Could the unique properties of the shark immune system help us create biologics with more bite?
When scientist Caroline Barelle tells people that her research involves sharks they tend to jump to conclusions. “People often imagine I work next to a tank full of great whites – and that anyone who disagrees with our science becomes lunch!” she jokes. In fact, the sharks Barelle and her team work with are not man-eaters but spiny dogfish (Squalus acanthias), a common species off the coast of Scotland, where their lab is based. Though the diminutive dogfish may not be auditioning for a part in Jaws any time soon, the technology that Barelle and her colleagues are developing has dramatic potential.
Sharks have been attracting attention as a potential source of therapeutic proteins since the 1990s, when scientists found that, despite evolving some 450 million years ago, they have an adaptive immune system that is surprisingly similar to a mammalian one. The researchers identified an antibody-like molecule – immunoglobulin new antigen receptor (IgNAR) – that forms part of this adaptive response (1,2). While standard mammalian antibodies are made up of heavy and light chains, IgNARs have only heavy chains.
Barelle first came across shark proteins in 2006 when she joined the antibody drug discovery biotech Haptogen. The company spotted the potential of these small antibody-like molecules for targeted therapies. The first thing to catch their eye was that the molecules are very small, less than a tenth of the size of human antibodies, and yet bind with great affinity to their target. They also have much greater stability than mammalian antibodies, thought to be a result of an interesting quirk of shark biology – their blood has a very high concentration of urea. The resulting high osmolarity prevents saltwater from dehydrating the animal, but also creates a harsh environment for proteins. The secret of how shark antibodies retain their stability in these conditions is being unraveled by researchers in Germany, who hope they can apply the knowledge to improve monoclonal antibody therapies (3).
Convinced of their therapeutic value, Barelle has been working on shark proteins ever since, first at Haptogen, then at Wyeth and Pfizer, before joining the University of Aberdeen to head up their shark protein research program. But it wasn’t until now that she had the opportunity to bring together the whole IP portfolio into one company, focused solely on the technology.
The resulting company – Elasmogen Ltd, soon to be spun-out of the University of Aberdeen – will use humanized versions of the IgNAR variable domain (VNAR). The VNAR domain is produced either by immunizing the sharks and taking a blood sample or, to spare the sharks (and perhaps researchers’ fingers), assembled from a synthetic library of billions of shark VNARs created in the laboratory. The team then isolates VNAR domains against the target, selects the most effective, and humanizes it to produce a product suitable to be further developed for clinical use – a soloMER™.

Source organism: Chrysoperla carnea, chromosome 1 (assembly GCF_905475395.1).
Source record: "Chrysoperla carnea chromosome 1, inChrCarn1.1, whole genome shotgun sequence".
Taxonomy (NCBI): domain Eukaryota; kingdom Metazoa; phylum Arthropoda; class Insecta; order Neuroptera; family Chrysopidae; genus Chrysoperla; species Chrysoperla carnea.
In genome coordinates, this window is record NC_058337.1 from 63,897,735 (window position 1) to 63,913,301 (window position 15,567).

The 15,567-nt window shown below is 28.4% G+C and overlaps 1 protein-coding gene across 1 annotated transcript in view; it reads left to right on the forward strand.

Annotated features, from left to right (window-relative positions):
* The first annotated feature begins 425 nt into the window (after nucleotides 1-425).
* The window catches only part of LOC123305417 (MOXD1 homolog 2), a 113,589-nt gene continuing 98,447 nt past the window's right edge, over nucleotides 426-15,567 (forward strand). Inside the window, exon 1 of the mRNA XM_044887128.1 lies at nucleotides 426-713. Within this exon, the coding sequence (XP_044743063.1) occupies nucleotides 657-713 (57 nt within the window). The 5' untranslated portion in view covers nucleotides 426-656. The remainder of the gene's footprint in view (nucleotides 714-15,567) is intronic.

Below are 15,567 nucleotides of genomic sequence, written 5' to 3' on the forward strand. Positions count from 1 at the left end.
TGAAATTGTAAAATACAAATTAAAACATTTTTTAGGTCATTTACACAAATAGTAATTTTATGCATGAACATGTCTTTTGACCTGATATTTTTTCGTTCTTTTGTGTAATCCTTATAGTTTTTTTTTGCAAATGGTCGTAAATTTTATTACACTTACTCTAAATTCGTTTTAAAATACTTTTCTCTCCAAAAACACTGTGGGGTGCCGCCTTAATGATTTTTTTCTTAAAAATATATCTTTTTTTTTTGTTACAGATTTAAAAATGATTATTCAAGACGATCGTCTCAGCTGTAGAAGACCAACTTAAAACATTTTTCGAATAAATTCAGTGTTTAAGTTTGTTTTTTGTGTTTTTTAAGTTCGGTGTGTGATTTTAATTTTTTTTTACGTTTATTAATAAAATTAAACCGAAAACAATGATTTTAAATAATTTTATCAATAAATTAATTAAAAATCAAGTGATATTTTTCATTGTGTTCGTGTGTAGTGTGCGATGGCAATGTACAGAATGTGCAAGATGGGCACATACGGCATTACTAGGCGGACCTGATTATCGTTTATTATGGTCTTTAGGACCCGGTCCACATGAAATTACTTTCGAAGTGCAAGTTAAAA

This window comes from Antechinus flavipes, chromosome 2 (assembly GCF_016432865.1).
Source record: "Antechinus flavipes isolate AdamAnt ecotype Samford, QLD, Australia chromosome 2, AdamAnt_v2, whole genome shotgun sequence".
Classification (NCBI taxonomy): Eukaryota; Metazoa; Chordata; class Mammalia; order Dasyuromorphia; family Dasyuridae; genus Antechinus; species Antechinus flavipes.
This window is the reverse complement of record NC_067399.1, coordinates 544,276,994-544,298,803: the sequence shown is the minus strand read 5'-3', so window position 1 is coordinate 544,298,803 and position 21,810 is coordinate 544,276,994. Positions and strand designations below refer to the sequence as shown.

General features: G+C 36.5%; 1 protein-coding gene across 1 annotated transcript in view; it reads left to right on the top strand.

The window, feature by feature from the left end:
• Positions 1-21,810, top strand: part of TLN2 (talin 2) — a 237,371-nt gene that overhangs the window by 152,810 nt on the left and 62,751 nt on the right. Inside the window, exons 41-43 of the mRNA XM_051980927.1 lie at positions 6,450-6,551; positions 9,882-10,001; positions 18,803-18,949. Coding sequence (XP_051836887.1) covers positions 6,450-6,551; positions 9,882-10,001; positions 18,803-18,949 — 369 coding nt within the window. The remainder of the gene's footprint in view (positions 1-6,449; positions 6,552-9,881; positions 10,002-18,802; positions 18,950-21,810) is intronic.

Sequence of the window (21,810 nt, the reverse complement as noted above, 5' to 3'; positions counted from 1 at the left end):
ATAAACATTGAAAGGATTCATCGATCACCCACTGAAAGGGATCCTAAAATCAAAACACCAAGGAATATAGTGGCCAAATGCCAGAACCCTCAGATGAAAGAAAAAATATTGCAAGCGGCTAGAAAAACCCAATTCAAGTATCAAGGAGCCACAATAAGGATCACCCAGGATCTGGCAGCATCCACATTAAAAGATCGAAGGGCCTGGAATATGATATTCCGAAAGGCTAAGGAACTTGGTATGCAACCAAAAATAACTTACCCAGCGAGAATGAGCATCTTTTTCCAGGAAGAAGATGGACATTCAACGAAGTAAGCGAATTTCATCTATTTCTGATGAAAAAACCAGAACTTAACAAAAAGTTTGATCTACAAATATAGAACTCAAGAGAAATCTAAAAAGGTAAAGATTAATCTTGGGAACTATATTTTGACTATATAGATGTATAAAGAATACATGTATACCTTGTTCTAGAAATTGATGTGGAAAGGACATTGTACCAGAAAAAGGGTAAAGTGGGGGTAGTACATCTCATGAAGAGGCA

“Antibodies are incredibly successful therapies that generate a lot of revenue”, says Barelle. “However, mammalian antibodies have a number of limitations. They are very large, complex molecules that cost a lot to make, so antibody therapies are typically expensive. The size also limits what tissues the therapy can penetrate and the type of targets they can go after.”
VNARs are single-chain domains, which makes them easier and cheaper to manufacture. Indeed, their small size and an unusual shape means they can reach targets that
It was these special qualities of soloMERs that led Almac Discovery to approach Barelle’s team. “We knew about the work at Aberdeen and the Elasmogen team,” says Iain James, Vice President of Preclinical and Clinical Development at Almac. “We have a site-directed coupling technology for proteins that we are interested in using for antibody–drug conjugate (ADC)-like approaches, and this seemed like a great match,” he adds. Almac Discovery is focused on anticancer therapies, and the group was hunting for technologies that would allow better penetration of protein conjugates into solid tumors.
The collaboration was equally attractive to Elasmogen, who are looking for partners with complimentary technology to bring soloMERs into the clinic. Almac’s proprietary coupling technology joins small-molecule drugs (in this case cytotoxic anticancer therapies) exclusively to the C terminal end of the protein, rather than the random coupling more commonly seen in antibody–drug conjugates. “We will know exactly where the cytotoxic is coupled, and how many cytotoxics are coupled to each protein. That way we can be in a lot more control of the manufacturing process and we have a much better defined product and possibly a better side-effect profile,” says James.
The initial stages – production of the protein and screening for the most promising VNAR domains – will be carried out in Elasmogen’s lab in Aberdeen. They will send the candidate VNAR domains to Almac Discovery, based in Northern Ireland, who will further develop the proteins and be responsible for pre-clinical and clinical development.